C.S. Peirce • Syllabus • Selection 1

Selection from C.S. Peirce, “A Syllabus of Certain Topics of Logic” (1903)

An Outline Classification of the Sciences

180.   This classification, which aims to base itself on the principal affinities of the objects classified, is concerned not with all possible sciences, nor with so many branches of knowledge, but with sciences in their present condition, as so many businesses of groups of living men.  It borrows its idea from Comte’s classification;  namely, the idea that one science depends upon another for fundamental principles, but does not furnish such principles to that other.  It turns out that in most cases the divisions are trichotomic;  the First of the three members relating to universal elements or laws, the Second arranging classes of forms and seeking to bring them under universal laws, the Third going into the utmost detail, describing individual phenomena and endeavoring to explain them.  But not all the divisions are of this character.

The classification has been carried into great detail;  but only its broader divisions are here given.

181.   All science is either,

  • A.  Science of Discovery;
  • B.  Science of Review;  or
  • C.  Practical Science.

182.   By “science of review” is meant the business of those who occupy themselves with arranging the results of discovery, beginning with digests, and going on to endeavor to form a philosophy of science.  Such is the nature of Humboldt’s Cosmos, of Comte’s Philosophie positive, and of Spencer’s Synthetic Philosophy.  The classification of the sciences belongs to this department.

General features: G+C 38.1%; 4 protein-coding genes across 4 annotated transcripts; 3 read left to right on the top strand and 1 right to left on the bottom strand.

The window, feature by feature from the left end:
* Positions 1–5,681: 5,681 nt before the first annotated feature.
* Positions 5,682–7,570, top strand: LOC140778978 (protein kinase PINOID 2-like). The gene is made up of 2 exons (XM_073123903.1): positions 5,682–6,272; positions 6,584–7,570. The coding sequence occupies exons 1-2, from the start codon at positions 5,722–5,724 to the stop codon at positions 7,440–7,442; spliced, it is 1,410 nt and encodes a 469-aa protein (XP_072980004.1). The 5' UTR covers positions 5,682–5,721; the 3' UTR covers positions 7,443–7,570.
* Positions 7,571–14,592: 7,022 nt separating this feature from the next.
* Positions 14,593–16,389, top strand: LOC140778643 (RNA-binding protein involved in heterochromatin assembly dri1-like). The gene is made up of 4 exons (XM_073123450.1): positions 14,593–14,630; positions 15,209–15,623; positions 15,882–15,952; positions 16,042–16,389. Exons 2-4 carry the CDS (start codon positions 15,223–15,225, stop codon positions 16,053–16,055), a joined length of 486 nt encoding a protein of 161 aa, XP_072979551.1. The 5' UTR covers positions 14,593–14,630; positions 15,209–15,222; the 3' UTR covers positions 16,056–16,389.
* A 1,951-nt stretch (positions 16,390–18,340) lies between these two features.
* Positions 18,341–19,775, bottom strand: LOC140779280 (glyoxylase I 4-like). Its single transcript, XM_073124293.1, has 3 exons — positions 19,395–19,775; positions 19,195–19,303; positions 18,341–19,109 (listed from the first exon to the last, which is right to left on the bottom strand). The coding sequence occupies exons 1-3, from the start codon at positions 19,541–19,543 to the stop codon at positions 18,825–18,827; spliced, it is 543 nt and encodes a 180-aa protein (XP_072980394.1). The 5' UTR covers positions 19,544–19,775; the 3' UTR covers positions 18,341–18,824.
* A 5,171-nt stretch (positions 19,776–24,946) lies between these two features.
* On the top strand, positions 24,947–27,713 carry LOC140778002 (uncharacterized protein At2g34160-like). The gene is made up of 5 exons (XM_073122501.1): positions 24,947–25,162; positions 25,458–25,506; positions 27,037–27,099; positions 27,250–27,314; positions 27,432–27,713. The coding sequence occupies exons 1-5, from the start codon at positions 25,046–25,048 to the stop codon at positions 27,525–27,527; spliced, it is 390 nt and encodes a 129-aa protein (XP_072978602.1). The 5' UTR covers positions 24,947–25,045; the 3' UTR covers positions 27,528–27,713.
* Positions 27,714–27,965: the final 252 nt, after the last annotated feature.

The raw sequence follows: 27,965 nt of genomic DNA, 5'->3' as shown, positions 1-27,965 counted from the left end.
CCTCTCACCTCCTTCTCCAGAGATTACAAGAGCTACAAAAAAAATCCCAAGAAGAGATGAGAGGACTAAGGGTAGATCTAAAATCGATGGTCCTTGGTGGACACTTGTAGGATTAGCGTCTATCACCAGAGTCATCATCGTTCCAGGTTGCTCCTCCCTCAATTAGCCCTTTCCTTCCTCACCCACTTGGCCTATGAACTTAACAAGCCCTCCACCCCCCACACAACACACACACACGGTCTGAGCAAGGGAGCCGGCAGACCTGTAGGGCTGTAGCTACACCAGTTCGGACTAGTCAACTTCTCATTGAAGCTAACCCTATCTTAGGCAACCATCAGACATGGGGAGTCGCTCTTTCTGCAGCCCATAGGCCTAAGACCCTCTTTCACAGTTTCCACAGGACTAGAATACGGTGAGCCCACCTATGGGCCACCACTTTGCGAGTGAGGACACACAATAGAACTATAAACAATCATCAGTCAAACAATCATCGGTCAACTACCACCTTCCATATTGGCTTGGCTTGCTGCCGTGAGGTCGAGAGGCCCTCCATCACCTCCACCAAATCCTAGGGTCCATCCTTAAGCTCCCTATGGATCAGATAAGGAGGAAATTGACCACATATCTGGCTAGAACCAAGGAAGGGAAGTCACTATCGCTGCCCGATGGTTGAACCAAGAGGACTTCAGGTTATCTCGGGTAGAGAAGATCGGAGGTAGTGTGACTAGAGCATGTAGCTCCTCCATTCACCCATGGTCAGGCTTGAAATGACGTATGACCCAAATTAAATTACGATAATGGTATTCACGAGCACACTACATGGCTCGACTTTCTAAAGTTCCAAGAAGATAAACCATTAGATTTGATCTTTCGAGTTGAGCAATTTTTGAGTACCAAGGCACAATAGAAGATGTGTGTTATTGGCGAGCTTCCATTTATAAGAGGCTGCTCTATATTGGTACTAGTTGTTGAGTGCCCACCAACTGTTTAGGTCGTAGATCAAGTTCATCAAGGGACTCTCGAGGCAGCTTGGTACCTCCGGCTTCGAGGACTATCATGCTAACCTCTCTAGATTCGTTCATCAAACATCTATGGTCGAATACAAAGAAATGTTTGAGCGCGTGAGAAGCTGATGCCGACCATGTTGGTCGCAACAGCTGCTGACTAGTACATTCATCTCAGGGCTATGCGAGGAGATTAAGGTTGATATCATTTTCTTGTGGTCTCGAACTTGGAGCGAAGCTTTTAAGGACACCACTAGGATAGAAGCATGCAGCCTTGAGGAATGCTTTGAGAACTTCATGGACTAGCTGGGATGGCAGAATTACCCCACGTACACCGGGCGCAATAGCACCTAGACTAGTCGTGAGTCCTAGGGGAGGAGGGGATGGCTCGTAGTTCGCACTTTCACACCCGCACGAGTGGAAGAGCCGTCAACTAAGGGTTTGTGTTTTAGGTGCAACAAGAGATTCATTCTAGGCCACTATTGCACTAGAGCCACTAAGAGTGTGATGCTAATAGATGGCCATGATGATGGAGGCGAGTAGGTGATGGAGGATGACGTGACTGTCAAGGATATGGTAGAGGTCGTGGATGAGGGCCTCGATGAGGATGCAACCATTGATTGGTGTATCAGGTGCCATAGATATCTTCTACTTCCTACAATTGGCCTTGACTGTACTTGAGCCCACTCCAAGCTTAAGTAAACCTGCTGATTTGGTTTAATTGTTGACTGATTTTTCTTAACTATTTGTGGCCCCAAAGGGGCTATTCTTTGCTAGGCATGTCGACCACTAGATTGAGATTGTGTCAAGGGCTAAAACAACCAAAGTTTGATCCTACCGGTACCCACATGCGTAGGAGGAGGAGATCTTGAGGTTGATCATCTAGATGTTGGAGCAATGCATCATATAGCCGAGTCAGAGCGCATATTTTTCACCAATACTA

183.   Science of Discovery is either,

  • I.  Mathematics;
  • II.  Philosophy;  or
  • III.  Idioscopy.

184.   Mathematics studies what is and what is not logically possible, without making itself responsible for its actual existence.  Philosophy is positive science, in the sense of discovering what really is true;  but it limits itself to so much of truth as can be inferred from common experience.  Idioscopy embraces all of the special sciences, which are principally occupied with the accumulation of new facts.

185.   Mathematics may be divided into